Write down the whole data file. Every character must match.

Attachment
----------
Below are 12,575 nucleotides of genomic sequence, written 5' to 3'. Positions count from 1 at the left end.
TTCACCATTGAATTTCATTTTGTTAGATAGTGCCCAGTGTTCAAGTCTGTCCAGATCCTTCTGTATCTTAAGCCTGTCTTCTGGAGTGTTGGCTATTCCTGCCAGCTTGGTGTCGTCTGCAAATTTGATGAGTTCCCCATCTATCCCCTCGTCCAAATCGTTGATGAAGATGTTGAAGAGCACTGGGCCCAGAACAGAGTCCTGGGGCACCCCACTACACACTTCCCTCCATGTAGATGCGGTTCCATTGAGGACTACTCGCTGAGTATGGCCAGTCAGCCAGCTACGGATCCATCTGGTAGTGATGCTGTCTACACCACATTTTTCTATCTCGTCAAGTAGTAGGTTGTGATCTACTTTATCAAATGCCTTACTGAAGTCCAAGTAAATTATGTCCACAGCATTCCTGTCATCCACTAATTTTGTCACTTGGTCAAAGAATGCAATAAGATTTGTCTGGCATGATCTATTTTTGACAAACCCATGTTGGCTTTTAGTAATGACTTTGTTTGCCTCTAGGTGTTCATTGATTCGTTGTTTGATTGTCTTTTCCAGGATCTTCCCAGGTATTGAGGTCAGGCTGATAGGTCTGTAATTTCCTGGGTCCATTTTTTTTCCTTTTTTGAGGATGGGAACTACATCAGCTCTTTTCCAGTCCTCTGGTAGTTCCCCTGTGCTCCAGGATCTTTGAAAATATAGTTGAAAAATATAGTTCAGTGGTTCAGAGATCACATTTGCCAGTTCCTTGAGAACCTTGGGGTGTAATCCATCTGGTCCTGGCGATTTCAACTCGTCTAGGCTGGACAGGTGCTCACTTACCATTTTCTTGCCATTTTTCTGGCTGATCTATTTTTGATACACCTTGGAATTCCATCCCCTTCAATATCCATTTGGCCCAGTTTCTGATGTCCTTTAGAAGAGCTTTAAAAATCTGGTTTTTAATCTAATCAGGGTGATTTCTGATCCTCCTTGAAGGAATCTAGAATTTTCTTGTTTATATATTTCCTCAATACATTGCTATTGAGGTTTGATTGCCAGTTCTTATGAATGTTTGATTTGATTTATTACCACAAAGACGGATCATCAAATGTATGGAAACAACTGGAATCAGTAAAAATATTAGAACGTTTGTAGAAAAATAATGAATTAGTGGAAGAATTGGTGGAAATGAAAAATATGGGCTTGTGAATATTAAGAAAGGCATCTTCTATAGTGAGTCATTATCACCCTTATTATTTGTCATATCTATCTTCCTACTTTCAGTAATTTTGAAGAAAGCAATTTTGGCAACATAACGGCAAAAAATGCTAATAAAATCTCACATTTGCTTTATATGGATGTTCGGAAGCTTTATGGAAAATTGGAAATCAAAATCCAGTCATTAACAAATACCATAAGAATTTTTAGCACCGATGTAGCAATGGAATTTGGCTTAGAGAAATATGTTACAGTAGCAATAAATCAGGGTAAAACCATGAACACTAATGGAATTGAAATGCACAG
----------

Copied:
Below are 12,575 nucleotides of genomic sequence, written 5' to 3'. Positions count from 1 at the left end.
TTCACCATTGAATTTCATTTTGTTAGATAGTGCCCAGTGTTCAAGTCTGTCCAGATCCTTCTGTATCTTAAGCCTGTCTTCTGGAGTGTTGGCTATTCCTGCCAGCTTGGTGTCGTCTGCAAATTTGATGAGTTCCCCATCTATCCCCTCGTCCAAATCGTTGATGAAGATGTTGAAGAGCACTGGGCCCAGAACAGAGTCCTGGGGCACCCCACTACACACTTCCCTCCATGTAGATGCGGTTCCATTGAGGACTACTCGCTGAGTATGGCCAGTCAGCCAGCTACGGATCCATCTGGTAGTGATGCTGTCTACACCACATTTTTCTATCTCGTCAAGTAGTAGGTTGTGATCTACTTTATCAAATGCCTTACTGAAGTCCAAGTAAATTATGTCCACAGCATTCCTGTCATCCACTAATTTTGTCACTTGGTCAAAGAATGCAATAAGATTTGTCTGGCATGATCTATTTTTGACAAACCCATGTTGGCTTTTAGTAATGACTTTGTTTGCCTCTAGGTGTTCATTGATTCGTTGTTTGATTGTCTTTTCCAGGATCTTCCCAGGTATTGAGGTCAGGCTGATAGGTCTGTAATTTCCTGGGTCCATTTTTTTTCCTTTTTTGAGGATGGGAACTACATCAGCTCTTTTCCAGTCCTCTGGTAGTTCCCCTGTGCTCCAGGATCTTTGAAAATATAGTTGAAAAATATAGTTCAGTGGTTCAGAGATCACATTTGCCAGTTCCTTGAGAACCTTGGGGTGTAATCCATCTGGTCCTGGCGATTTCAACTCGTCTAGGCTGGACAGGTGCTCACTTACCATTTTCTTGCCATTTTTCTGGCTGATCTATTTTTGATACACCTTGGAATTCCATCCCCTTCAATATCCATTTGGCCCAGTTTCTGATGTCCTTTAGAAGAGCTTTAAAAATCTGGTTTTTAATCTAATCAGGGTGATTTCTGATCCTCCTTGAAGGAATCTAGAATTTTCTTGTTTATATATTTCCTCAATACATTGCTATTGAGGTTTGATTGCCAGTTCTTATGAATGTTTGATTTGATTTATTACCACAAAGACGGATCATCAAATGTATGGAAACAACTGGAATCAGTAAAAATATTAGAACGTTTGTAGAAAAATAATGAATTAGTGGAAGAATTGGTGGAAATGAAAAATATGGGCTTGTGAATATTAAGAAAGGCATCTTCTATAGTGAGTCATTATCACCCTTATTATTTGTCATATCTATCTTCCTACTTTCAGTAATTTTGAAGAAAGCAATTTTGGCAACATAACGGCAAAAAATGCTAATAAAATCTCACATTTGCTTTATATGGATGTTCGGAAGCTTTATGGAAAATTGGAAATCAAAATCCAGTCATTAACAAATACCATAAGAATTTTTAGCACCGATGTAGCAATGGAATTTGGCTTAGAGAAATATGTTACAGTAGCAATAAATCAGGGTAAAACCATGAACACTAATGGAATTGAAATGCACAG